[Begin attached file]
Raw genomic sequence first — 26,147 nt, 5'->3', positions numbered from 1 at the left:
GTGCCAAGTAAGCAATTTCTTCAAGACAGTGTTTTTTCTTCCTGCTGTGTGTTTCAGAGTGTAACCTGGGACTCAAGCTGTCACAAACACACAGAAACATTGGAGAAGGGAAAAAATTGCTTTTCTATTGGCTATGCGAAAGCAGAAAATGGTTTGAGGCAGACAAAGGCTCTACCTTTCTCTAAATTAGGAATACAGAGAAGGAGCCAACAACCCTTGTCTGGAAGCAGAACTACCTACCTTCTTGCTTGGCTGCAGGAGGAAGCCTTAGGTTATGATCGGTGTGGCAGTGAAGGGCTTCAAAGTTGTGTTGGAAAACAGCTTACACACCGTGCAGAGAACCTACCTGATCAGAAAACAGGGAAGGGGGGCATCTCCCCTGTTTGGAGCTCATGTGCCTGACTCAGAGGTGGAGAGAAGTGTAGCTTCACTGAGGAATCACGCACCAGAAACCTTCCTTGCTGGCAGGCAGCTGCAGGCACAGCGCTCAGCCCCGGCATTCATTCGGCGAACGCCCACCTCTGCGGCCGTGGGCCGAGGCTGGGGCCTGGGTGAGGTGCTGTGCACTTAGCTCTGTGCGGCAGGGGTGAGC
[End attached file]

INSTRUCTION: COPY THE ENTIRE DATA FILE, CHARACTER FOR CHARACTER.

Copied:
Raw genomic sequence first — 26,147 nt, 5'->3', positions numbered from 1 at the left:
GTGCCAAGTAAGCAATTTCTTCAAGACAGTGTTTTTTCTTCCTGCTGTGTGTTTCAGAGTGTAACCTGGGACTCAAGCTGTCACAAACACACAGAAACATTGGAGAAGGGAAAAAATTGCTTTTCTATTGGCTATGCGAAAGCAGAAAATGGTTTGAGGCAGACAAAGGCTCTACCTTTCTCTAAATTAGGAATACAGAGAAGGAGCCAACAACCCTTGTCTGGAAGCAGAACTACCTACCTTCTTGCTTGGCTGCAGGAGGAAGCCTTAGGTTATGATCGGTGTGGCAGTGAAGGGCTTCAAAGTTGTGTTGGAAAACAGCTTACACACCGTGCAGAGAACCTACCTGATCAGAAAACAGGGAAGGGGGGCATCTCCCCTGTTTGGAGCTCATGTGCCTGACTCAGAGGTGGAGAGAAGTGTAGCTTCACTGAGGAATCACGCACCAGAAACCTTCCTTGCTGGCAGGCAGCTGCAGGCACAGCGCTCAGCCCCGGCATTCATTCGGCGAACGCCCACCTCTGCGGCCGTGGGCCGAGGCTGGGGCCTGGGTGAGGTGCTGTGCACTTAGCTCTGTGCGGCAGGGGTGAGC